The bills don’t call for an immediate switch, but some of those planning to testify will push for swift change.

Dr. Deb Richter of Montpelier, a primary care physician and strong advocate of a public health care system, said she and other medical professionals will testify that “current conditions in the medical profession are intolerable and that sticking with the status quo to wait for something good to happen is a big mistake.“

U.S. Sen. Bernie Sanders, I-VT, will speak first at the hearing, reporting on federal health care reform and how it might impact Vermont.

— Nancy Remsen

Primary politics

A bill to move the date of the primary election won’t move as fast as House Government Operations Chairwoman Donna Sweaney had expected. To make the change would require more than just setting a new date for voting. The dates for other activities, such as the deadline for candidates to declare their intentions, would have to be adjusted.

Erik Mason, executive director of the Vermont Republican Party, told the committee the most important consideration should be that “our military members are able to vote.“ Moving the primary to mid-August, however, might cut other Vermonters out, he said.

“We are just concerned we might not have the participation we are looking for,“ Mason said. “Before taking the state of moving the primary, there are other avenues to look at.“

Those other avenues include voting via Internet. In the 2008 election, ballots were sent to the military via Internet, but had to be printed out and returned by mail.

Robert Dempsey, executive director of the Vermont Democratic Party, supported moving the primary into August so election officials have more time to get General Election ballots overseas after the primary.Dempsey said that the change wouldn’t give anyone a political advantage. Critics of the move have said Democrats want to change the date to give the winner of the Democratic gubernatorial primary – which now has five candidates – more time to recover.

If the goal was political, Democratic House Leader Floyd Nease of Johnson said, “I’d be advocating for a lot earlier date.“

— Nancy Remsen

Political ride

Three of the six gubernatorial candidates met Saturday in Barre with the Vermont All-Terrain Vehicle Sportsmen’s Association.

ATVs are a hot topic in Vermont politics right now, with the Douglas administration enacting a rule that sets out a means for ATVs to gain permission to use parcels of state-owned land and the Democratic-controlled Legislature plotting legislation to counteract the rule.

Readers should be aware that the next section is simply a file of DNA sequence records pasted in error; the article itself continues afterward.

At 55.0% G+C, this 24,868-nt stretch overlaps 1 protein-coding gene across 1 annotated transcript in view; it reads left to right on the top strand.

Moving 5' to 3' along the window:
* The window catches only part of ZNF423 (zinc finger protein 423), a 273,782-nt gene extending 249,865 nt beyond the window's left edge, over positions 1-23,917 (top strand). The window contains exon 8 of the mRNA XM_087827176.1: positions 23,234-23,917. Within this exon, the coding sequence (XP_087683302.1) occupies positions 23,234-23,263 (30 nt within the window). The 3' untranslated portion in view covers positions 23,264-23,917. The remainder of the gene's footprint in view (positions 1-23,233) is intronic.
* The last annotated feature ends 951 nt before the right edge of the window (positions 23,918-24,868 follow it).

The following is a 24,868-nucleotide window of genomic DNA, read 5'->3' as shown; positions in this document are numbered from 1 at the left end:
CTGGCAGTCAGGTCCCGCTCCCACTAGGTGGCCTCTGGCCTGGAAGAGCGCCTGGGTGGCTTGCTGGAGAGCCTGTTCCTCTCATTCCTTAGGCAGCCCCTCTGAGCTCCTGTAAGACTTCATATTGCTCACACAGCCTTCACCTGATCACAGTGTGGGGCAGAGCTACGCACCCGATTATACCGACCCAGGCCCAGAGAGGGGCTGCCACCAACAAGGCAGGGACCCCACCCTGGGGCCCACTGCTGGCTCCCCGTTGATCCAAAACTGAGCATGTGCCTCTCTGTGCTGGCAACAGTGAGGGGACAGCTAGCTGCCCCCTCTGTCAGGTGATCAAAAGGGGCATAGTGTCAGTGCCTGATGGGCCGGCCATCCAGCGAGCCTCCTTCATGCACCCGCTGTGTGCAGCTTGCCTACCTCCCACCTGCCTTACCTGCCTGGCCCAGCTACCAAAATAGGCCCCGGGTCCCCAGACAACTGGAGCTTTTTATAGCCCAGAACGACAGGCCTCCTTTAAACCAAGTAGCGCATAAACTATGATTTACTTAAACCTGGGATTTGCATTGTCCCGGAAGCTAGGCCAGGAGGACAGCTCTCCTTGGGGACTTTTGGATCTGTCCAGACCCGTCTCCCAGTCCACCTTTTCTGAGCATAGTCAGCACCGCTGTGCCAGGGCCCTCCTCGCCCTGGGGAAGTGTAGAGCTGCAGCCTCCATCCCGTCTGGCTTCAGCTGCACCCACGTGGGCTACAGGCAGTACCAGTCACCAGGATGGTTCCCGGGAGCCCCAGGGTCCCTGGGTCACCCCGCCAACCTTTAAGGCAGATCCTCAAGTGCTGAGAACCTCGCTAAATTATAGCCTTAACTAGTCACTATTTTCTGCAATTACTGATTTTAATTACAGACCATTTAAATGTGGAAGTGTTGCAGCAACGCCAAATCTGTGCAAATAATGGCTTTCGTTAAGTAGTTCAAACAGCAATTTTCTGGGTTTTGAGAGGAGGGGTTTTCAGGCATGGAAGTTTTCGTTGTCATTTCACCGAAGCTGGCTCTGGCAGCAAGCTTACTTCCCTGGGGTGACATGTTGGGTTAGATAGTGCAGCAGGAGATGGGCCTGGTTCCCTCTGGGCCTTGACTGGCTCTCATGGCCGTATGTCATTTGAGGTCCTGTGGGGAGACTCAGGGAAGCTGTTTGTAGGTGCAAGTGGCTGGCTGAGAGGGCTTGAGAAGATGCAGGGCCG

The audience did not, according to Vermont All-Terrain Vehicle Sportsmen’s Association Executive Director Danny Hale, lynch Sen. Peter Shumlin. They weren’t, however, all that happy with him.

“We were extremely disappointed,” Hale said. “He very clearly stated he feels we should go back to 2002 and start over again.”

Shumlin suggested that ATV users and environmental groups reconvene a group that worked on the issue to figure out a solution, Hale said. That would spell gridlock, said Steve McLeod , who handles public policy for VASA. McLeod was less critical of Shumlin, saying, "I don't consider his position to be set in stone. This is the start of a dialogue."

The ATVers were happier with Democratic Sens. Doug Racine and Susan Bartlett. Racine told them he believes state land should be available to all Vermonters, McLeod said. He described Bartlett as “sorting it through.”

If you think Shumlin minds the ire directed at him, consider this: He has proudly posted a Montpelier-Barre Times Argus news story on the meeting on his campaign Web site.

Two other Democratic candidates _ Deb Markowitz and Matt Dunne _ told the coalition they had conflicts and couldn’t make Saturday’s meeting while Republican candidate Brian Dubie told them that as a policy he won’t attend candidate forums until after the primary, McLeod said. That means you won’t likely see Dubie at such an event until late August or September.

— Terri Hallenbeck

This just in

Rep. Peter Welch, who has spent two terms as Vermont’s lone congressman, snared his party’s nomination for re-election this year. Not surprising, considering he coasted to re-election two years ago.

The Vermont Democratic Committee voted unanimously Saturday to endorse Welch. If he wants bragging rights over six-term Sen. Patrick Leahy, Welch might remind Leahy that when Leahy won the committee’s endorsement last summer there was one vote of dissent.

— Terri Hallenbeck




Douglas' last State of State

Thursday, Gov. Jim Douglas gives his last State of the State address. Douglas himself pointed out that exactly one year from today (Jan. 6) he will leave office.

You can watch Thursday's 2 p.m. speech live and take part in a live chat at The Burlington Free Press Web site.

Douglas said he will focus on job creation. Some of the proposals he will mention, he said, will be things he has proposed before that the Legislature has passed over. He will argue that the recession makes them all the more imperative.

It will be interesting to see whether he alters the proposals to address legislative concerns at all, whether he has recruited any new allies to his cause to sell the ideas to the dubious or whether he simply plans to blame legislators if they reject the ideas again.

- Terri Hallenbeck


First day at the Leggie

Free Press photog Glenn Russell has a video that takes you from the start of the day to the end at the Legislature's first day of the session Tuesday. Check it out HERE.

- TH



Larson turns attention to Leggie

Rep. Mark Larson, D-Burlington, will no longer be a consultant to Sen. Doug Racine's gubernatorial campaign, now that the legislative session has started, Racine's campaign announced today.

“It was always our plan that my commitment would end as the Legislative session began," Larson said in a statement. "Doug continues to have my support, but I will now return my focus to the Legislature and building a budget that meets the needs of Vermont families in these challenging times.”